Choose Between Graduating Or Putting Food On The Table
During her freshman year of college, Paige Swanson woke up at 5 a.m. every morning to catch the bus to work. Then she went to class for the rest of the day. “This cycle left me exhausted and unable to focus on my schoolwork” Swanson said.
Yet another casualty of the global Covid-19 pandemic: a lost generation of low-income students. Almost two years into the pandemic, U.S. colleges saw the largest two-year enrollment drop in decades, a new report found. Faced with unprecedented uncertainty, young people have had to make incredibly hard decisions about their futures. Forty percent of students who start college don’t finish. The dropout rate is even higher for students from communities of color and low-income families. Black students had the highest college dropout rate at 54%. Why are so many students dropping out? Most cite financial stress, which often leads to hunger, with more than one in three college students facing food insecurity.
The Supplemental Nutrition Assistance Program (SNAP) is the largest federal nutrition assistance program and is meant to address food insecurity. Before the pandemic, most college students had to work 20 hours per week to qualify for SNAP. But eligibility criteria expanded under the CARES Act to automatically include all students with a FAFSA-calculated expected family contribution of zero, and all students eligible for state or federal work-study programs.
The measure was a huge boost to students, but it won’t last forever. The expanded benefits are set to expire 30 days after the pandemic is declared over by the federal government. The Student Basic Needs Coalition (SBNC), started by Owen Flomberg and Kaylee Sheppard at the University of Tennessee - Knoxville in 2019, wants to make the change permanent.
As a student resident assistant, Flomberg saw many students in his dormitory struggle to afford basic necessities and eventually drop out. “Watching my residents and friends who worked so hard to get to college be forced to leave school and alter their life trajectory because they could not afford to eat angered and continues to frustrate me,” he says.
The team’s vision is for students from all backgrounds to be able to attend college and fully participate in classes and extracurriculars without having to worry about how they will pay their bills.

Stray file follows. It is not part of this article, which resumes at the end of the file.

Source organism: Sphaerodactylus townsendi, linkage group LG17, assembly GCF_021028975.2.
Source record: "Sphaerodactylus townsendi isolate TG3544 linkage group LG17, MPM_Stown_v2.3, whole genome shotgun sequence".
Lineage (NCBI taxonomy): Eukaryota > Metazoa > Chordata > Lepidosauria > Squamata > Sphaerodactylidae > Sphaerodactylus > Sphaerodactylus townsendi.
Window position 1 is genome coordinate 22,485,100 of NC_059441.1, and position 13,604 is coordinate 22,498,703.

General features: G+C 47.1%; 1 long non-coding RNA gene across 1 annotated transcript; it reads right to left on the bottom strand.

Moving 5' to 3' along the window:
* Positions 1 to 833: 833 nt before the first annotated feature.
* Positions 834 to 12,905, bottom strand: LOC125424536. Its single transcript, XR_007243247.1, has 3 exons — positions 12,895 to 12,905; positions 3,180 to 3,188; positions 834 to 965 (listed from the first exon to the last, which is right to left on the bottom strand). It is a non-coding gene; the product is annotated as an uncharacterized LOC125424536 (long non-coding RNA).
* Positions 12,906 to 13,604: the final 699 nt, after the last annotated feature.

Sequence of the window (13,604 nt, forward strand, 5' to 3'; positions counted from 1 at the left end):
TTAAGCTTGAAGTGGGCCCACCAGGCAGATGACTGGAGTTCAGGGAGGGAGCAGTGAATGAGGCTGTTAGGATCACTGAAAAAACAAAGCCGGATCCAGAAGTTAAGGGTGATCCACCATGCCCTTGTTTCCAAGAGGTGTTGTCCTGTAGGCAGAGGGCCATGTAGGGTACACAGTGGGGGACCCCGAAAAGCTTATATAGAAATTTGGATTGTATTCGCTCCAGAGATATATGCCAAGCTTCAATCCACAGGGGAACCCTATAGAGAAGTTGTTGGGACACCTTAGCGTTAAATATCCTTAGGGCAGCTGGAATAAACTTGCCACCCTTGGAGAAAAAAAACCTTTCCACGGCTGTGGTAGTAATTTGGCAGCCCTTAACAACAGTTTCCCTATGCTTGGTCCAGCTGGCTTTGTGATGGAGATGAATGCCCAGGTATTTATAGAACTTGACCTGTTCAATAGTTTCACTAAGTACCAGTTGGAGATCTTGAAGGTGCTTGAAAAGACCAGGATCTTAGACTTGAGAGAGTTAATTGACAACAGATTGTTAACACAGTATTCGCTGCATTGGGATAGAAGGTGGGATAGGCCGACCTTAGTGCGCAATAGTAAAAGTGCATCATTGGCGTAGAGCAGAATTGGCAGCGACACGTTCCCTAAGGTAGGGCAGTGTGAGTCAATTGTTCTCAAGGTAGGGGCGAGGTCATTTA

This work is both urgent and has long-term consequences.
More than 8 million students are currently eligible to receive SNAP benefits under the temporary expansion. However, the vast majority of these currently eligible students will lose their eligibility when the temporary expansion expires. When students drop out because they cannot afford to eat, they still have to pay back their student loans but they don’t attain the higher-paying jobs they would have had access to if they had been able to complete their degree. This makes it extremely difficult to pay back the loans and traps young people in a cycle of debt.
Along with director of organizing Kathryn Stapleton, Swanson joined the SBNC team to fight for students. Their latest fight takes them to the halls of the United States Congress, where they are fighting to make permanent the temporary expansion measure.
The SBNC team encourages other students to take a stand for what they believe in. “One of the things that we talk a lot about is the power that college students can have,” Flomberg says. “Small groups of committed young people can create huge change when they organize and work together for a collective vision.”
To learn more about the Student Basic Needs Coalition, go to studentbasicneeds.com.